Investing in the Future of Food: Rising conscious consumerism demands companies look beyond profit

By Elizabeth Crawford

- Last updated on GMT

Related tags Investing in the Future of Food

As conscious consumerism gathers momentum, retailers, investors and shoppers all are scrutinizing companies’ values more closely and looking to support brands that are focused on more than just profits.

Up until recently, entrepreneurs and brands could check this box with something as basic as ‘giving 1% of sales’ to a feel-good cause, selecting recyclable packaging or by just paying farmers’ a fair price. And while every little bit helps, consumers increasingly want more.

According to the New York City-based partner agency Beyond Brands, today consumers want to support companies that are pursuing more than just the basic triple bottom line of people, planet and profit to also include passion and purpose.

In this episode of FoodNavigator-USA’s Investing in the Future of Food​, two leaders from Beyond Brands talk about how the rise of conscious consumerism and conscious capitalism are reshaping the competitive landscape and what it takes for startups to meet modern consumers’ higher standards.

Beyond the triple bottom line to the quintuple bottom line

In the 1990s, the idea of the triple bottom line emerged and companies and consumers alike embraced the idea that business could do more than generate profits, and could also benefit the planet and people.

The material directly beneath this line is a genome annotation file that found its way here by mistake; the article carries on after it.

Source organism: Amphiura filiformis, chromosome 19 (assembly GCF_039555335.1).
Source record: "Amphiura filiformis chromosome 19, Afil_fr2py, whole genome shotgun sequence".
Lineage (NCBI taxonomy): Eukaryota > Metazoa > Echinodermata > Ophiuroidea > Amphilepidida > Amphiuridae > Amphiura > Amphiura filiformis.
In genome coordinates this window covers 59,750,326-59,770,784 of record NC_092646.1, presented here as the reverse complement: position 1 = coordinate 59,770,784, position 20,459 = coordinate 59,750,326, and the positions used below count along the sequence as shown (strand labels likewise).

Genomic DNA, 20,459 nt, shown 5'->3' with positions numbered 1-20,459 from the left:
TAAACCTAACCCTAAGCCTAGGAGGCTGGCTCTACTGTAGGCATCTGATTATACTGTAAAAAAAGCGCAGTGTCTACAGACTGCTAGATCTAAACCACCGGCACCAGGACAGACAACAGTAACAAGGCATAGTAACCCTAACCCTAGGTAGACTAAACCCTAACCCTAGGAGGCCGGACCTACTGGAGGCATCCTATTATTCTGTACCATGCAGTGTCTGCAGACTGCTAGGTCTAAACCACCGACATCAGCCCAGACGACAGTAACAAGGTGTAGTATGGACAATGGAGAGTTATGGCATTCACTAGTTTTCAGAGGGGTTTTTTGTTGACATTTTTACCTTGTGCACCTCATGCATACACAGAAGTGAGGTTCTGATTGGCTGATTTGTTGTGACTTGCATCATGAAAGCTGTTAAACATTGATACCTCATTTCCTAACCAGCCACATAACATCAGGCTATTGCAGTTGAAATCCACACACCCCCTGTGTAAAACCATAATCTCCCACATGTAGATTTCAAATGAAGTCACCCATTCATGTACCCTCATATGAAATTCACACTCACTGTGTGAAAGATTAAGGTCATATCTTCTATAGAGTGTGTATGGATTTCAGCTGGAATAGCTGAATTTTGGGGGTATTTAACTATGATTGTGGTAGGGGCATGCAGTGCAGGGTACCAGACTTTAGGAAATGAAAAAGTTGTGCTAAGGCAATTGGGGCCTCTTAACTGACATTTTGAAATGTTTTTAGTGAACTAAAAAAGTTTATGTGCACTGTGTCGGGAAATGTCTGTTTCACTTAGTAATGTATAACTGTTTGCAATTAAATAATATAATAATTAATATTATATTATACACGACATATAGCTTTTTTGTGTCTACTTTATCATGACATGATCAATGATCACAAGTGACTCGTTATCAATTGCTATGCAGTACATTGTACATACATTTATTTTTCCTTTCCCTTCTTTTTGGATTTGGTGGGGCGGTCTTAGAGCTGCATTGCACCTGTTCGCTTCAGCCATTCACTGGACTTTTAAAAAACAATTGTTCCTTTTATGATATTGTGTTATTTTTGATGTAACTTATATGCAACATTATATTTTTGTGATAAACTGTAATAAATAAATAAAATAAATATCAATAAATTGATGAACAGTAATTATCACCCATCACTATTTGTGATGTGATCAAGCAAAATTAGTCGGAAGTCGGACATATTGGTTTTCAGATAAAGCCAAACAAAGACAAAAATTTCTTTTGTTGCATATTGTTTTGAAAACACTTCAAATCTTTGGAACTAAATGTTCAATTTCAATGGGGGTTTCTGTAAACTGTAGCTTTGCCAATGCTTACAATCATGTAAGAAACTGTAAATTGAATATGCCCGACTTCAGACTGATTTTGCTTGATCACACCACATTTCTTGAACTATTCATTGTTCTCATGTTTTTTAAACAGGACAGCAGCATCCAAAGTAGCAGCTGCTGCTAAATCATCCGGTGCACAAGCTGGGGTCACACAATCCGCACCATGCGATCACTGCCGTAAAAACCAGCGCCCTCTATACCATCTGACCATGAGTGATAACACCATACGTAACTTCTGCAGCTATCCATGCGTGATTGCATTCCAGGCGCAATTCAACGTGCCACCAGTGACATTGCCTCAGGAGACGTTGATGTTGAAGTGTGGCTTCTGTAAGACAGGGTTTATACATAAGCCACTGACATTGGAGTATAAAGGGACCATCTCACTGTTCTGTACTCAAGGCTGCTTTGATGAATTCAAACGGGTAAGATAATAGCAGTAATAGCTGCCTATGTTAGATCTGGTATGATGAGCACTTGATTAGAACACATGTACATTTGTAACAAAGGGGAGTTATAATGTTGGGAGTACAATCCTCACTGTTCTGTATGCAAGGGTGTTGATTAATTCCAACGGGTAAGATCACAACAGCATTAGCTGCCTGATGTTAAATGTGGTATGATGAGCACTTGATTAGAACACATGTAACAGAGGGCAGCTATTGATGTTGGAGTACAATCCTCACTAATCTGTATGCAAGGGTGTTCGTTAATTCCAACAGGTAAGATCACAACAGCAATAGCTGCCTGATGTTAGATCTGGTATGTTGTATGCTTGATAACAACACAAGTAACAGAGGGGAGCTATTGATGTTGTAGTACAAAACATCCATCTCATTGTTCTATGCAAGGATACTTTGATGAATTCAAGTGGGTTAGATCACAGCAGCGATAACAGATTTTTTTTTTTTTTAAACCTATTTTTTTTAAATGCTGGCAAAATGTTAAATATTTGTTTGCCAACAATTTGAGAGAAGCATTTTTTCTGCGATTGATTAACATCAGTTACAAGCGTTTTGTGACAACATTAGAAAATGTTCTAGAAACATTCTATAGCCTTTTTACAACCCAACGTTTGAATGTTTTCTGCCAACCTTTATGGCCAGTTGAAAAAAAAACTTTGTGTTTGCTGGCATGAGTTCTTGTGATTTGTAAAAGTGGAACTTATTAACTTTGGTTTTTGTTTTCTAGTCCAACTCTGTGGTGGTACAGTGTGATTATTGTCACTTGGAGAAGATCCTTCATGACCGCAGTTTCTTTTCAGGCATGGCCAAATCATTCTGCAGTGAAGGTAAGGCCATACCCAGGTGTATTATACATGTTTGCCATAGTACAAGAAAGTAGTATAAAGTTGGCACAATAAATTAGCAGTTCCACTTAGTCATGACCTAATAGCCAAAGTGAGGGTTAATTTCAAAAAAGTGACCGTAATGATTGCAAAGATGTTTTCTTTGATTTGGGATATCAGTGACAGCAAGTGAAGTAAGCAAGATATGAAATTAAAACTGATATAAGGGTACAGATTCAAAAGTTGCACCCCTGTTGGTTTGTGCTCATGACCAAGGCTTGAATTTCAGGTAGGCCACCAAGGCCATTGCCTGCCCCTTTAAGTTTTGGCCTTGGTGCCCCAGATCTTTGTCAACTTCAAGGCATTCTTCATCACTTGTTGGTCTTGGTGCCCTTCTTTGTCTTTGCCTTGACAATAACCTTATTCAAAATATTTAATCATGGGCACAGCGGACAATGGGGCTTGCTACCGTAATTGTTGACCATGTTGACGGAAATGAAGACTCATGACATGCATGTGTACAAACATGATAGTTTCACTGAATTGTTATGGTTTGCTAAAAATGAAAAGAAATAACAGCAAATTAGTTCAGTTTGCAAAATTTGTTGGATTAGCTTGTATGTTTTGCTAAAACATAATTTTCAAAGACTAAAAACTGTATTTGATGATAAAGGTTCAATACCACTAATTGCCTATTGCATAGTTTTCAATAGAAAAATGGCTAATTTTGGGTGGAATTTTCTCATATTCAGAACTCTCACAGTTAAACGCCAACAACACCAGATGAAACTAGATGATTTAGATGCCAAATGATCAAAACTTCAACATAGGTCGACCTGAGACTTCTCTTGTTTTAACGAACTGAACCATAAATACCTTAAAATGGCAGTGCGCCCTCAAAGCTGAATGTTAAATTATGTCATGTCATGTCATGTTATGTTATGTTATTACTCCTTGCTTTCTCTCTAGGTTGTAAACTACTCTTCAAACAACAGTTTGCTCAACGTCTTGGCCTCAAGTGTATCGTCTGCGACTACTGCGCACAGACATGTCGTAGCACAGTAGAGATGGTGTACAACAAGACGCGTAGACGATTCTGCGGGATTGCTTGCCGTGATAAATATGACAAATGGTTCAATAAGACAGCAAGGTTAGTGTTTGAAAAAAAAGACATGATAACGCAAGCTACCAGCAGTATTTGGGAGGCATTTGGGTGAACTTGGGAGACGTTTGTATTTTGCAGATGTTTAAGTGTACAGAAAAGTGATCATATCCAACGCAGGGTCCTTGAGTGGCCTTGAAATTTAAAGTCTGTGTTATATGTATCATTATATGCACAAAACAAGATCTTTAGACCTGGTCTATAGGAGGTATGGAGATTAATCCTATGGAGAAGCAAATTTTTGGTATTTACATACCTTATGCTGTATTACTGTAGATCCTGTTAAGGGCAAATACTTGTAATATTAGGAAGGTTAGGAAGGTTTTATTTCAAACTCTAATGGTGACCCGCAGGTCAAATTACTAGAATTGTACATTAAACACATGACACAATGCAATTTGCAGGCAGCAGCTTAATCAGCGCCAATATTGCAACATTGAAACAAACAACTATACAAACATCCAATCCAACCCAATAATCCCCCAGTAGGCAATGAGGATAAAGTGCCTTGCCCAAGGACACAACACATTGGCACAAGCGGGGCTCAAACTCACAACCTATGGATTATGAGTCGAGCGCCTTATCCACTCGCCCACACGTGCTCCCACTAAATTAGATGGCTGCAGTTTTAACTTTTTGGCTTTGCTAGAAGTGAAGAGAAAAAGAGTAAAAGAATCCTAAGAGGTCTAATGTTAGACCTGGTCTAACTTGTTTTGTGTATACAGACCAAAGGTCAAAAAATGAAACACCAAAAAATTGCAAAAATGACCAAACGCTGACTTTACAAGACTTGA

And while Schnell acknowledges that these are “three great guideposts,”​ he also notes it is no longer enough in the current competitive environment. Now, he says, entrepreneurs need to think about the quintuple bottom line.

At Beyond Brands “we talk about passion, purpose, people, planet and prosperity,”​ and “we try to weave those through as guideposts in some of the mentoring and business strategy we do – especially when forming a new company or a new brand from scratch,”​ he said.

While striving to meet two more ‘guideposts’ is harder than just meeting three, Park notes that a new company or brand launching today cannot exist unless it meets all five.

“The consumer today really wants to know where the products come from, they want to be able to feel like they are giving back, and they are willing to pay a premium price for it,”​ she said.

So, what does it take to meet this higher standard? According to Schnell and Park, passion is the first key.

“Every business that is created must first start with passion. Extreme, burning passion from the founder or co-founder or the family that started the company,”​ Schnell said. He explained that might come from a mission, a personal story or need to create a product or a family recipe that has been handed down from generation to generation.

By weaving passion into a business, entrepreneurs will create more than a ‘widget’ – they will create a brand to which consumers are loyal and which has more flexibility in terms of future product development, Park added.

Establishing a purpose that serves people

The next ‘p’ is purpose, or the reason consumers will buy a product over and over beyond wanting to support an entrepreneur’s passion.

“A lot of purpose [now] is about healthier living and a healthier lifestyle. That seems to resonate”​ with people more broadly beyond the founder’s immediate circle, Park said.

The third ‘p’ in Beyond Brands’ quintuple bottom line business values is people – without which Park explains there would be no company and no consumer. Drawing on her almost 30 years working with Starbucks, she explains why businesses must support people.

“At Starbucks, what we learned is, you always treat people right, and if you are good to your people, then your consumers will come back … [and] you customers will stay loyal to you and spend more money,”​ she said.